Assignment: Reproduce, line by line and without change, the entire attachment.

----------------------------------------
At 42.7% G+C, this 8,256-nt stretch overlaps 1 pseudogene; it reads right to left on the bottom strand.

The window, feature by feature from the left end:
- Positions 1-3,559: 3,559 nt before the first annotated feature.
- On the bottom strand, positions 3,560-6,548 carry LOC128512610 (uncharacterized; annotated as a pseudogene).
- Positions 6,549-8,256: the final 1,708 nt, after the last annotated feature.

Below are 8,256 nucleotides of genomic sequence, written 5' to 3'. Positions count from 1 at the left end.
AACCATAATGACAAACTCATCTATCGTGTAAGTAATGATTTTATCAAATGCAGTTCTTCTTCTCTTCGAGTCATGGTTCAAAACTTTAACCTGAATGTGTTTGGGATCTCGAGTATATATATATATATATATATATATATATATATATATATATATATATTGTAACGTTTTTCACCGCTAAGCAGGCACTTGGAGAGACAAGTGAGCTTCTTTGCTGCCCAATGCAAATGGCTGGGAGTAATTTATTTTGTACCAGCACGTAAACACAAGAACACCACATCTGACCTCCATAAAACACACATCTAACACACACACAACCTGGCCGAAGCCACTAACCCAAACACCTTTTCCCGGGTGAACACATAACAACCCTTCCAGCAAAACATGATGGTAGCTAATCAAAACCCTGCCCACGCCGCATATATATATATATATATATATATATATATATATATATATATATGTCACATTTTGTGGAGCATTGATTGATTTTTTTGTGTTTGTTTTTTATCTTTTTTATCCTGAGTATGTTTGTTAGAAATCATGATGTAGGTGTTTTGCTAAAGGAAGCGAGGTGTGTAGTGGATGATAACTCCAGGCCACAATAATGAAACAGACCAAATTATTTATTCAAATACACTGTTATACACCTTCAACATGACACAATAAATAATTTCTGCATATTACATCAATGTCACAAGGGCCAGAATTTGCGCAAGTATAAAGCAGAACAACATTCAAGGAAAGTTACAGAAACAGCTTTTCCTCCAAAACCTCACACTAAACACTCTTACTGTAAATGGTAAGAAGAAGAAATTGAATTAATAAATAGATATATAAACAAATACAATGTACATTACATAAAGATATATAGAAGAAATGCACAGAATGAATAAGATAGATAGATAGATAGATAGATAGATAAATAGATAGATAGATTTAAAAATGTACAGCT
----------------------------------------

At 42.7% G+C, this 8,256-nt stretch overlaps 1 pseudogene; it reads right to left on the bottom strand.

The window, feature by feature from the left end:
- Positions 1-3,559: 3,559 nt before the first annotated feature.
- On the bottom strand, positions 3,560-6,548 carry LOC128512610 (uncharacterized; annotated as a pseudogene).
- Positions 6,549-8,256: the final 1,708 nt, after the last annotated feature.

Below are 8,256 nucleotides of genomic sequence, written 5' to 3'. Positions count from 1 at the left end.
AACCATAATGACAAACTCATCTATCGTGTAAGTAATGATTTTATCAAATGCAGTTCTTCTTCTCTTCGAGTCATGGTTCAAAACTTTAACCTGAATGTGTTTGGGATCTCGAGTATATATATATATATATATATATATATATATATATATATATATATATTGTAACGTTTTTCACCGCTAAGCAGGCACTTGGAGAGACAAGTGAGCTTCTTTGCTGCCCAATGCAAATGGCTGGGAGTAATTTATTTTGTACCAGCACGTAAACACAAGAACACCACATCTGACCTCCATAAAACACACATCTAACACACACACAACCTGGCCGAAGCCACTAACCCAAACACCTTTTCCCGGGTGAACACATAACAACCCTTCCAGCAAAACATGATGGTAGCTAATCAAAACCCTGCCCACGCCGCATATATATATATATATATATATATATATATATATATATATATATGTCACATTTTGTGGAGCATTGATTGATTTTTTTGTGTTTGTTTTTTATCTTTTTTATCCTGAGTATGTTTGTTAGAAATCATGATGTAGGTGTTTTGCTAAAGGAAGCGAGGTGTGTAGTGGATGATAACTCCAGGCCACAATAATGAAACAGACCAAATTATTTATTCAAATACACTGTTATACACCTTCAACATGACACAATAAATAATTTCTGCATATTACATCAATGTCACAAGGGCCAGAATTTGCGCAAGTATAAAGCAGAACAACATTCAAGGAAAGTTACAGAAACAGCTTTTCCTCCAAAACCTCACACTAAACACTCTTACTGTAAATGGTAAGAAGAAGAAATTGAATTAATAAATAGATATATAAACAAATACAATGTACATTACATAAAGATATATAGAAGAAATGCACAGAATGAATAAGATAGATAGATAGATAGATAGATAGATAAATAGATAGATAGATTTAAAAATGTACAGCT